The economic outlook for the label printing sector is good: the market for digitally printed labels has grown by an average of 7.7 per cent since 2017, while the order volume has increased by an average of 10.8 per cent, according to market research from analysts Smithers. By 2032, digital label printing is expected to grow to almost 20 billion US dollars. The boom in e-commerce is still proving to be a growth opportunity for the packaging industry. Current trends such as strong personalisation, changing demands from brand owners and just-in-time production are leading to shorter runs. To produce packaging more sustainably, more sophisticated designs with thinner materials and more advanced substrates are being developed. The aim is to work with the same productivity and more flexibility - while maintaining the same costs.
Complex requirements make the search for synergies difficult
In high-quality, on-demand label and packaging printing, it is important to deliver individual, customised orders in large quantities on time and at a reasonable price. Size, material, colour and other production information vary from order to order: identifying synergies here is often difficult and costs valuable time. Manually defining specific parts lists and work schedules and re-setting up the machines are time-consuming and error-prone processes.
The role of structured data
In order to work more productively, printers are deciding in favour of implementing a centrally accessible data structure and cloud-based software. It is the basis for the digital integration of prepress, press and postpress processes. A web-based ERP system based on well-structured data enables a comprehensive search for orders and products and the creation of new projects. Saving time and minimising the risk of transmission errors can even reduce costs. This results in more stable pricing and adjusted delivery times, ensuring optimised business processes and greater customer satisfaction.
With structured data, you can optimise the production process in the following ways:
1. Standardised product information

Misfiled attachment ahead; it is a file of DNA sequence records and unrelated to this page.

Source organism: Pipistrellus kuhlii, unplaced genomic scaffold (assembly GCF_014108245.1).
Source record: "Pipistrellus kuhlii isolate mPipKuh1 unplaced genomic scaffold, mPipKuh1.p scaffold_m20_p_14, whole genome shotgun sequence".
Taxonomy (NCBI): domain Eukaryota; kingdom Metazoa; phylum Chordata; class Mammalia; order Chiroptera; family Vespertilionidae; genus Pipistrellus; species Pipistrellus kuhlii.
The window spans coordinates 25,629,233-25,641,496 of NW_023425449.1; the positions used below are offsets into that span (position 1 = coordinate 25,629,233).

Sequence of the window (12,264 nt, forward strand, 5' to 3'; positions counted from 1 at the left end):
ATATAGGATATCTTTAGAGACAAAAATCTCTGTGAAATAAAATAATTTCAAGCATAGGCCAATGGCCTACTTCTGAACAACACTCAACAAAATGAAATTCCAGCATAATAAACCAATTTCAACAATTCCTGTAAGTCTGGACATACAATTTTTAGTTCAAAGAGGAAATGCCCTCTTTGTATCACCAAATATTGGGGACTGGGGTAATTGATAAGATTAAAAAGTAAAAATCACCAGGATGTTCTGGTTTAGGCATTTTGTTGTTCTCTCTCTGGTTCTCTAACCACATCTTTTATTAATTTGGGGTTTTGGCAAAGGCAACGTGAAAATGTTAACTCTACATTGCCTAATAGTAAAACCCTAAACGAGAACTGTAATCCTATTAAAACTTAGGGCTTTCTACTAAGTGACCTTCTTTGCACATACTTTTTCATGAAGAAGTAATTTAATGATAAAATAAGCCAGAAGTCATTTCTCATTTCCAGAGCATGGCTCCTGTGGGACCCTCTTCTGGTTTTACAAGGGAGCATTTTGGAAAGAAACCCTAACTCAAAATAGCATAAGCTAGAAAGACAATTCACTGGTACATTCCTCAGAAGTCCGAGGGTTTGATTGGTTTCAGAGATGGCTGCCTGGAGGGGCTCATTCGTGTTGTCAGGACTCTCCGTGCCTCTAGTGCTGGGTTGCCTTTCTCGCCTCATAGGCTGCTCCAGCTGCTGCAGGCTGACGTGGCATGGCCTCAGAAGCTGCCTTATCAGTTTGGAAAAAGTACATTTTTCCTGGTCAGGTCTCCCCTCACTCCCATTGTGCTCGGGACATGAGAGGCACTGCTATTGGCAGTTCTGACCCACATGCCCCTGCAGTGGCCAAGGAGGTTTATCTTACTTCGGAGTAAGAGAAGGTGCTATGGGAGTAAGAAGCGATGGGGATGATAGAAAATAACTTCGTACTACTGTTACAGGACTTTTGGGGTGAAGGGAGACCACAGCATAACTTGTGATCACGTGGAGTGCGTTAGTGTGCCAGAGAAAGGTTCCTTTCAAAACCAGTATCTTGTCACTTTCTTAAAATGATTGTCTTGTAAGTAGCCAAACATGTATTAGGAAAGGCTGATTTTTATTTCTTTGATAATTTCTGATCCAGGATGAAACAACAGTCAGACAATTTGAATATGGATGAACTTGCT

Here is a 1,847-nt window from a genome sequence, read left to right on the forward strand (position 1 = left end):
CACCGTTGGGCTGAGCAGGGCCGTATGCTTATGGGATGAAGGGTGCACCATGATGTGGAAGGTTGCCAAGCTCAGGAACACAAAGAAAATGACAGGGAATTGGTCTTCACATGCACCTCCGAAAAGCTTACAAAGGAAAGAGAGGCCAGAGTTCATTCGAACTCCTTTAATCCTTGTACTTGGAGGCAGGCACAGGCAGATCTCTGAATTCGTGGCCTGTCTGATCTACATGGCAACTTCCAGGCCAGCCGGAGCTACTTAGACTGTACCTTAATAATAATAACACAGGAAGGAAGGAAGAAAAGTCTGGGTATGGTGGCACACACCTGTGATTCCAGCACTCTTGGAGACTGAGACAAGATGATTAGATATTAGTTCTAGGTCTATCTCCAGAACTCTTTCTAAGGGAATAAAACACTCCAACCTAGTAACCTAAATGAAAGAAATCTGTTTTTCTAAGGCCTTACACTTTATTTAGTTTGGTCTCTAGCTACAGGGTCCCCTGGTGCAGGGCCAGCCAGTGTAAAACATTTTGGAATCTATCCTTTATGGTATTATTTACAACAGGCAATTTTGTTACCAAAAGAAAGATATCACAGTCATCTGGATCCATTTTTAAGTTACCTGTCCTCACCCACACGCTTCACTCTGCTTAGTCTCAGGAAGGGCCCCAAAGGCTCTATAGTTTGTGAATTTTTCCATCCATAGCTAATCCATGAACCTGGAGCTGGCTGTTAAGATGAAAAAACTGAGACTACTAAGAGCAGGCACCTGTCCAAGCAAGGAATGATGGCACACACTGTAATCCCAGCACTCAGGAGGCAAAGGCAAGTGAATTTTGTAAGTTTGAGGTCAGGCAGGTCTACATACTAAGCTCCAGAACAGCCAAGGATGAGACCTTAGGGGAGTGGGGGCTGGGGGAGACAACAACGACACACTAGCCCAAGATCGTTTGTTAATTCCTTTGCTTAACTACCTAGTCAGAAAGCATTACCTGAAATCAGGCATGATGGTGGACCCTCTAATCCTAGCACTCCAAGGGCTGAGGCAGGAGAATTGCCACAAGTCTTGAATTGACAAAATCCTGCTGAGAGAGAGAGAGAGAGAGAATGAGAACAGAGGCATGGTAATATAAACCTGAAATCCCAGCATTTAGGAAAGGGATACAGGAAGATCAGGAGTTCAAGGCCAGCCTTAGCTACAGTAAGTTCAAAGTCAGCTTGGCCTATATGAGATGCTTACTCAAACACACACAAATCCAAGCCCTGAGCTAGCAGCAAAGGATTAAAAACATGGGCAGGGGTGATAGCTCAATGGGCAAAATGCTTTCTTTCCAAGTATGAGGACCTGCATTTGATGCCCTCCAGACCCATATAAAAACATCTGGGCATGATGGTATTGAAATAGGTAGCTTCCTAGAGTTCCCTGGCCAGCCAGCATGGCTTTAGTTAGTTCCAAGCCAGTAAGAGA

Structured product data content can be used to develop standardised processes for frequently recurring orders, significantly reducing the time and effort required to create new parts lists and work schedules. At the same time, this structured data facilitates efficient and direct communication with end customers, for example via a web portal.
2. Predefined print settings
If print settings are saved in a database, recurring jobs can be reused quickly and accurately: Machines are set up faster, material consumption is reduced and printing processes become more efficient and cost-effective.
3. Automated material selection
If structured data on customer requirements is available, materials can be selected automatically. This not only ensures that the right material is used for the job in question, but also prevents waste and errors.
4. Optimum machine utilisation
Structured data enables better resource planning with less downtime. Information on the duration of makeready processes and consumption figures can be clearly prepared and future jobs can be combined or even merged to achieve optimum machine utilisation. For greater cost transparency, print shops can pre-calculate and post-calculate their products more accurately and make target/actual comparisons. This gives them a firm grip on their makeready times and all costs incurred.
5. Real-time monitoring
Sensors and IoT technologies collect information along the supply chain and supplement the structured database: customers can track the progress of their orders in real time. This makes it possible to react quickly to any problems and ensure that delivery deadlines are met.
The introduction of structured data content in the label and packaging printing industry is certainly a challenge for many printing companies: investments in technology, staff training and the creation of new processes are required. However, the effort is worth it in the long term, as production optimised with structured data is more efficient, less prone to errors and strengthens competitiveness in the highly competitive label and packaging printing market. By relying on databases, standardisation and automation, manufacturers in this sector can react flexibly to printer requirements and reduce their own operating costs at the same time. In a world where time and cost are increasingly critical, structured data and efficient software are is the key to the successful future of label and packaging printing.